American automotive giant Ford plans to cancel its $1.6 billion investment plan in a new Mexico plant, the company's CEO Mark Fields announced Tuesday.
Ford's decision to cancel the $1.6 billion investment in the state of San Luis Potosi is a big blow to Mexico, which has been one of the main targets of U.S. President-elect Donald Trump's protectionist rhetoric.
"The Mexican government regrets the decision of the Ford Motor Company to cancel the investment project in San Luis Potosi and it has assured the return by the company of any expenditures made by the state government to facilitate this investment," the statement said.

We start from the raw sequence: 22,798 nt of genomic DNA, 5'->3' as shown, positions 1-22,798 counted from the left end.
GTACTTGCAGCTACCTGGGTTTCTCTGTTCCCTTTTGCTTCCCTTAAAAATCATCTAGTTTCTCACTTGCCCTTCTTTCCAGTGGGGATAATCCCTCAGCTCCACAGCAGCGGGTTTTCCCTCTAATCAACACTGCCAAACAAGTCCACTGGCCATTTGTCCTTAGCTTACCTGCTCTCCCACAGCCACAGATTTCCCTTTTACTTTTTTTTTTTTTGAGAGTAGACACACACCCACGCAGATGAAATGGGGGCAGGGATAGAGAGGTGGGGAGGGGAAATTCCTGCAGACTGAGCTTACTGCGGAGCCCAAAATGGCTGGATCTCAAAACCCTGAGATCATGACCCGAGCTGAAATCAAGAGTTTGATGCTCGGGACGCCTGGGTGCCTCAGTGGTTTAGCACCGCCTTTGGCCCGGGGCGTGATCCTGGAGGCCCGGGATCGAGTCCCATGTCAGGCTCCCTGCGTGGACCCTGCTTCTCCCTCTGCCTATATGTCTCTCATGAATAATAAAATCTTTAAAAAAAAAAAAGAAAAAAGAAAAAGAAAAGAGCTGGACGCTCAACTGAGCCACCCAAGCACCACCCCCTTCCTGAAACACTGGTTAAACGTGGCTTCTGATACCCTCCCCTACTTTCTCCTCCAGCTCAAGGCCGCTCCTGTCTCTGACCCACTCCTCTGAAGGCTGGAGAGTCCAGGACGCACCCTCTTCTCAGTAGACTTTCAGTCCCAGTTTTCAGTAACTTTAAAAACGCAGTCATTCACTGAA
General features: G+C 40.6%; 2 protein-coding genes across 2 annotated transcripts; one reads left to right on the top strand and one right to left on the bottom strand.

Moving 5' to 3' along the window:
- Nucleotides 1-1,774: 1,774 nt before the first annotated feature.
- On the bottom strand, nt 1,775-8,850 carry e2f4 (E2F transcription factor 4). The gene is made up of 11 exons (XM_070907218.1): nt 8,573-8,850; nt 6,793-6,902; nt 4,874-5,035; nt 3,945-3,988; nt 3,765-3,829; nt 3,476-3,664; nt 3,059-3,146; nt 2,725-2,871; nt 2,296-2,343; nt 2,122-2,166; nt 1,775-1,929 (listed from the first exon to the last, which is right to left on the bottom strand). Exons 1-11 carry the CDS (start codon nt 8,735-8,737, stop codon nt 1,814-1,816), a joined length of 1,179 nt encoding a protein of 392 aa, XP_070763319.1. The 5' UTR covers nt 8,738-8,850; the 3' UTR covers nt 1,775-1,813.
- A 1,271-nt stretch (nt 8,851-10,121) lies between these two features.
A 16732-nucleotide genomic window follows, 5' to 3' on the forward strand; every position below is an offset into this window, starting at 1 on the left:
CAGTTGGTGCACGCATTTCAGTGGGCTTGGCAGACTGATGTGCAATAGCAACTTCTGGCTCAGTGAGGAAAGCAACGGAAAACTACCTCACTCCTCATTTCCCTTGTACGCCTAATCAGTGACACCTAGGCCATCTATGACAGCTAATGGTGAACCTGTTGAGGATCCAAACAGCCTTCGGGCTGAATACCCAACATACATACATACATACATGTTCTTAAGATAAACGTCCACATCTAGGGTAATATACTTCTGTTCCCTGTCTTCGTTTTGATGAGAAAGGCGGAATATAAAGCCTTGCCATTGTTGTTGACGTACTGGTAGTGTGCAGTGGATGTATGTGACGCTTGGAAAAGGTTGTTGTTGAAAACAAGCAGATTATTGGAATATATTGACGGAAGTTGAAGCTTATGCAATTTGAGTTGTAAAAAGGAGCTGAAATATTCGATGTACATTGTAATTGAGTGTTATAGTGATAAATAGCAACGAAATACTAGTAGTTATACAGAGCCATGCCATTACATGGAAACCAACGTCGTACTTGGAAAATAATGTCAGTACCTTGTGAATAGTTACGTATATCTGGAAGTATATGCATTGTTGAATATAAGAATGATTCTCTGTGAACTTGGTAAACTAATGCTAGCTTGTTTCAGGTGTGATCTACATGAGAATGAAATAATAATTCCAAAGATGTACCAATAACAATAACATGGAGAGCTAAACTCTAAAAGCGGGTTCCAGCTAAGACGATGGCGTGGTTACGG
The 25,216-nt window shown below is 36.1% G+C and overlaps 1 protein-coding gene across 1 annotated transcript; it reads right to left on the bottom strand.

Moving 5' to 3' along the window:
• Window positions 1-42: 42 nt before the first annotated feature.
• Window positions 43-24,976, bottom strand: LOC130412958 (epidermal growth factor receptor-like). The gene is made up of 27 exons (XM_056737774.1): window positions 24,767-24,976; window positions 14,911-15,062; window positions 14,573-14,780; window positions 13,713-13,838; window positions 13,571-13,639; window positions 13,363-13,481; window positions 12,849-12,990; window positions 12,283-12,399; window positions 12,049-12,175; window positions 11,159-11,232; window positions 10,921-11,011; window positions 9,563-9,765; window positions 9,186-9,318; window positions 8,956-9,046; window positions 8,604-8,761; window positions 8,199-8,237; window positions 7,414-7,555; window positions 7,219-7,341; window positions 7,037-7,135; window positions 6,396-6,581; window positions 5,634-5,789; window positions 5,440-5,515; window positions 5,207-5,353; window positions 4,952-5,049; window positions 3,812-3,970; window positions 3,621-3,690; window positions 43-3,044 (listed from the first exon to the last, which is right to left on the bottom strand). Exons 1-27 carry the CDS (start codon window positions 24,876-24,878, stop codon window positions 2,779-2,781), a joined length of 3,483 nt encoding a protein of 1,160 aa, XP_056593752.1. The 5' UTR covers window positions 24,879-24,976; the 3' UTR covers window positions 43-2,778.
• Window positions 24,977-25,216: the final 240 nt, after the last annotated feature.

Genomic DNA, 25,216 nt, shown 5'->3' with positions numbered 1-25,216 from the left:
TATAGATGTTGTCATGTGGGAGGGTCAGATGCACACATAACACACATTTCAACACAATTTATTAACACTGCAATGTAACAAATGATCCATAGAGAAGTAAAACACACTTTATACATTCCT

Ford said it would instead invest $700 million over the next four years to expand its Flat Rock Assembly Plant in Michigan to build electric and self-driving vehicles.
Trump, who takes office on January 20, has slammed US firms for moving jobs to Mexico and has vowed to renegotiate the North American Free Trade Agreement (NAFTA).
Earlier, US automaker General Motors became the latest multinational to end up in Trump's line of fire -- via Twitter as usual -- with the president-elect threatening to impose a tariff on GM's imports of a small number of Mexican-made Chevy Cruze cars to the US.